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Bill Stopping Religious Exemptions to Vaccinations Signed into Law by Gov Cuomo

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Gov. Andrew Cuomo has signed into law a bill that prohibits religious exemptions to vaccination requirements. Photo Credit: Shutterstock

Gov. Andrew Cuomo has signed into law a bill that prohibits religious exemptions to vaccination requirements.

The New York State Assembly and Senate had just passed the measure in response to measles outbreaks in Brooklyn and Rockland County. As a result, parents are now unable to secure nonmedical exemptions to allow children who have not been immunized to attend school.

The bill passed in the state Assembly by a margin of 77 to 53. Among legislators, some railed at what they claim is infringement on parents’ First Amendment right to freedom of religion.

“While I understand and respect freedom of religion, our first job is to protect the public health and by signing this measure into law, we will help prevent further transmissions and stop this outbreak right in its tracks,” Cuomo said in a statement.

“The fact that New York state has the overwhelming majority of these measles cases is shameful, and we must step up to protect New Yorkers’ health,” said Senate Majority Leader Andrea Stewart-Cousins.

“The point before us today is, should we allow people to exercise their religion as they see fit?” added Assemblyman Thomas Abinanti, a Democrat from Greenburgh in Westchester County.

“We are facing an unprecedented public health crisis,” said Sen. Brad Hoylman, the legislation’s sponsor. “The atrocious peddlers of junk science and fraudulent medicine who we know as anti-vaxxers have spent years sowing unwarranted doubt and fear, but it is time for legislators to confront them head-on.”

“Although the state can claim high immunization rates overall, preventable diseases like measles remain a public health threat when administrative loopholes allow children to go unvaccinated, carrying the potential to harm communities — and especially our most vulnerable residents,” noted Dr. Howard Zucker, the commissioner of the state Department of Health.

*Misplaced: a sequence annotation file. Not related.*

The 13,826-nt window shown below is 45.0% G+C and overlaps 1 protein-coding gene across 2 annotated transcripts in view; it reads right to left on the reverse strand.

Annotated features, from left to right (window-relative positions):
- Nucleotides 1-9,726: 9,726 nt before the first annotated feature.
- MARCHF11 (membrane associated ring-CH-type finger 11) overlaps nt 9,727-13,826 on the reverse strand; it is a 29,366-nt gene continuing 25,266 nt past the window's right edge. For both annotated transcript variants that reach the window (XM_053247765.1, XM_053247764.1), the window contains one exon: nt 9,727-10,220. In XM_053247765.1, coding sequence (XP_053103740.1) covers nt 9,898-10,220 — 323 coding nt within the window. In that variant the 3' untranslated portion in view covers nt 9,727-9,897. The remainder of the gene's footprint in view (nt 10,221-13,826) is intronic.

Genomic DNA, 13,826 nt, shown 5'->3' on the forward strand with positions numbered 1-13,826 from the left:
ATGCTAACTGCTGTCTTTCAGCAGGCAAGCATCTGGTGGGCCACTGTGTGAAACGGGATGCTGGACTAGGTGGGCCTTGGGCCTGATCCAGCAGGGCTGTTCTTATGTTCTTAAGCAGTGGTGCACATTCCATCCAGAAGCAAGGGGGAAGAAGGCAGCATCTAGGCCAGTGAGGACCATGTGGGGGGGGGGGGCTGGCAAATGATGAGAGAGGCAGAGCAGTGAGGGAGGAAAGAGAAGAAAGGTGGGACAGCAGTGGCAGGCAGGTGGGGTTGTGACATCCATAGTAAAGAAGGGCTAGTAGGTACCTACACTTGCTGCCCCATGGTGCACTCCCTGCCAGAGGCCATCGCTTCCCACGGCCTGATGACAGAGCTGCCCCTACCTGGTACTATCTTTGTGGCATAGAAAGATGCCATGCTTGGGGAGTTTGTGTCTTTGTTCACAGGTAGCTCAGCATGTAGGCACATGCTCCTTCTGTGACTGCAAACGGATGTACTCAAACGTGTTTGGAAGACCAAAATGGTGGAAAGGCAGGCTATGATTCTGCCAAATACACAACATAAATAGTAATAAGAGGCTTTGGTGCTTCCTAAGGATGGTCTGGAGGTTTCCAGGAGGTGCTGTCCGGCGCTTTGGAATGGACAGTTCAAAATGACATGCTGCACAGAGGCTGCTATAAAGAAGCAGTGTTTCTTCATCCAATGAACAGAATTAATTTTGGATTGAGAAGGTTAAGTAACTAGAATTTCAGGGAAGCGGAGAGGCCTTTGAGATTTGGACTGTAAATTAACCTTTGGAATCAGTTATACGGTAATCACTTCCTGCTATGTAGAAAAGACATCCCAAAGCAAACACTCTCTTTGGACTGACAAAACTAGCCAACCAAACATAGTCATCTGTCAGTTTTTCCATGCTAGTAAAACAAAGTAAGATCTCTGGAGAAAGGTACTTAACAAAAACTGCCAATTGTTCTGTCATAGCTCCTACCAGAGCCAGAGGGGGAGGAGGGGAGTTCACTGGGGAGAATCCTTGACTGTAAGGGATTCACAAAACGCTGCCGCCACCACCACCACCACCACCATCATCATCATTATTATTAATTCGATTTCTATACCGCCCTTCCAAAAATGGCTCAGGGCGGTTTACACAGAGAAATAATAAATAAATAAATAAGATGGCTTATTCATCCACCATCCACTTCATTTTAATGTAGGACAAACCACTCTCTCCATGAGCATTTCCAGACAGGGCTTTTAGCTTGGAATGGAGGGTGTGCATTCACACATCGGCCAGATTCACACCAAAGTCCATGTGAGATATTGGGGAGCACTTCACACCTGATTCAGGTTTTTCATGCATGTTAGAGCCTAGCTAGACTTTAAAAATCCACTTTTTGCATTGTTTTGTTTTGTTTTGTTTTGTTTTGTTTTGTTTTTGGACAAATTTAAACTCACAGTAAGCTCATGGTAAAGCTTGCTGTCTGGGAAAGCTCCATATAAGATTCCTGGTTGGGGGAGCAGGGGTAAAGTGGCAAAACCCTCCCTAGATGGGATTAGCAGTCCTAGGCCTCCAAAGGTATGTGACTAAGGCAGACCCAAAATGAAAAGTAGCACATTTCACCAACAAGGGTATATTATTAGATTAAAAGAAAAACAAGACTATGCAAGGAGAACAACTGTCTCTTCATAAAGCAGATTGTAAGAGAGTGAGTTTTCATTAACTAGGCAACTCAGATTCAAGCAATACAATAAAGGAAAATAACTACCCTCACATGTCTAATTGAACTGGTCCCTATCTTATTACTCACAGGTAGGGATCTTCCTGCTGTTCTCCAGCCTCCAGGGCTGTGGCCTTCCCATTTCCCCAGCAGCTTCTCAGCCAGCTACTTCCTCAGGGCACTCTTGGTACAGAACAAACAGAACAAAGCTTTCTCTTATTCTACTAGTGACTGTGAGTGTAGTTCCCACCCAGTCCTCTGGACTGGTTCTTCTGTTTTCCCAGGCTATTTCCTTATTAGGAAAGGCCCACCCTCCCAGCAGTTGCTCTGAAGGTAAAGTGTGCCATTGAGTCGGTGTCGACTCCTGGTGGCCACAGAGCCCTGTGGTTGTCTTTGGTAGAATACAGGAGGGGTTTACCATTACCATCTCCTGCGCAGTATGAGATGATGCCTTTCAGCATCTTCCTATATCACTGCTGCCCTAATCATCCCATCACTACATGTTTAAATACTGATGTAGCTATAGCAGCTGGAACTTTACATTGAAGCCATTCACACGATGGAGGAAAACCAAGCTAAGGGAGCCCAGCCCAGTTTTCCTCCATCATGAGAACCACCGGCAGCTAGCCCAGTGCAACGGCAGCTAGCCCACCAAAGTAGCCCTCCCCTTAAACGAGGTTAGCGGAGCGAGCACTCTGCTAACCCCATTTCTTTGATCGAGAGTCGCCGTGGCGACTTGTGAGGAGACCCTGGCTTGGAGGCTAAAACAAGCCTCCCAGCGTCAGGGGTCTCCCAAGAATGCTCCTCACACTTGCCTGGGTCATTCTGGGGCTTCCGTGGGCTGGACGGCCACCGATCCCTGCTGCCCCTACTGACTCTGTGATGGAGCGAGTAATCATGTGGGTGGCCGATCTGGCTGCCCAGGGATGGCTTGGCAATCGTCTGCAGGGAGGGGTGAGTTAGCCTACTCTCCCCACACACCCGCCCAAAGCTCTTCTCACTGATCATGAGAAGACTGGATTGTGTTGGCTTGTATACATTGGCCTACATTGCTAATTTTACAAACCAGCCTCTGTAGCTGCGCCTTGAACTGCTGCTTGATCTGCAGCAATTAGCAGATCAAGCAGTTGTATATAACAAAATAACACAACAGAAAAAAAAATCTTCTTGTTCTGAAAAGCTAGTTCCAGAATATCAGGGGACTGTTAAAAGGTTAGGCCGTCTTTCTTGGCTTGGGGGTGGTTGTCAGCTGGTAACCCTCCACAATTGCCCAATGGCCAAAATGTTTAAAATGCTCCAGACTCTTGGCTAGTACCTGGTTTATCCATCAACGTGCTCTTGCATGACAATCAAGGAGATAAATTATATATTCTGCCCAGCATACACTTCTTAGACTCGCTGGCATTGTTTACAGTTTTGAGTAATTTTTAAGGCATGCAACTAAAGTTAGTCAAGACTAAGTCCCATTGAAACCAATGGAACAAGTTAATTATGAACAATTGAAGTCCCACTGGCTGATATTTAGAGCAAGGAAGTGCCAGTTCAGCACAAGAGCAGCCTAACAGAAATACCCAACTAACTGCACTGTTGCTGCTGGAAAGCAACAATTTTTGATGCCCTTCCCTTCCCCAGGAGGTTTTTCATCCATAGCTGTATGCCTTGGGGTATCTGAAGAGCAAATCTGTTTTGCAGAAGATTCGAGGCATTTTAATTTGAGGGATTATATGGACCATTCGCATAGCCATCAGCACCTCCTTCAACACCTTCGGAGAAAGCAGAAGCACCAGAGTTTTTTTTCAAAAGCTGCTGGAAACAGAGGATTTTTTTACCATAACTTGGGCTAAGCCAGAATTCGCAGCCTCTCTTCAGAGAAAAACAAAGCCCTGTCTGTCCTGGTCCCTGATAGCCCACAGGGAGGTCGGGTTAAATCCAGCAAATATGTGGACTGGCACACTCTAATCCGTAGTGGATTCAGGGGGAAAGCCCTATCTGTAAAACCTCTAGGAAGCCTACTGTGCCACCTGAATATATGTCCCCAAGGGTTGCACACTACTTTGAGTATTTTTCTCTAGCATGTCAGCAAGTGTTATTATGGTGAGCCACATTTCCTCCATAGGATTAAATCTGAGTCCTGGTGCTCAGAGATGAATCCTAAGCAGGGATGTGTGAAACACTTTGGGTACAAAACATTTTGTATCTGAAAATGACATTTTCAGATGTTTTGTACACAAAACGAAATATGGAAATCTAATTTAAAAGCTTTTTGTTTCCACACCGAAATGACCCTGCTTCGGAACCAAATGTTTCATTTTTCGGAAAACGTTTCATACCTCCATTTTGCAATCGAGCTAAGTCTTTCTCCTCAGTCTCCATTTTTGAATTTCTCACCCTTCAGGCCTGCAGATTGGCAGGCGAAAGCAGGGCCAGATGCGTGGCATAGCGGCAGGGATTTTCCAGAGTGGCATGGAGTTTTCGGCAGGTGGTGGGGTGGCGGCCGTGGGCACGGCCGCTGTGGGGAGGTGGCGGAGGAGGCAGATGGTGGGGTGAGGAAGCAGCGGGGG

Just last week, the Centers for Disease Control reported that from January 1 to June 13, 2019, 1,044 individual cases of measles have been confirmed in 28 states. “This is an increase of 22 cases from the previous week. This is the greatest number of cases reported in the U.S. since 1992 and since measles was declared eliminated in 2000.”

The states that have reported cases to CDC are Arizona, California, Colorado, Connecticut, Florida, Georgia, Idaho, Illinois, Indiana, Iowa, Kentucky, Maine, Maryland, Massachusetts, Michigan, Missouri, New Mexico, Nevada, New Hampshire, New Jersey, New York, Oklahoma, Oregon, Pennsylvania, Texas, Tennessee, Virginia, and Washington.

“A small number of other states including California, Mississippi and Arizona have already passed laws banning vaccine exemptions on religious grounds. (Arizona law currently allows for a parent to opt a child out of mandatory vaccinations because of “personal beliefs,” but not on religious grounds,” NPR reported. “In New York, about 96% of students have been immunized against measles, mumps and rubella, yet “a measles outbreak continues to affect communities in several parts of the state where the rate is lower,” according to state health officials.”

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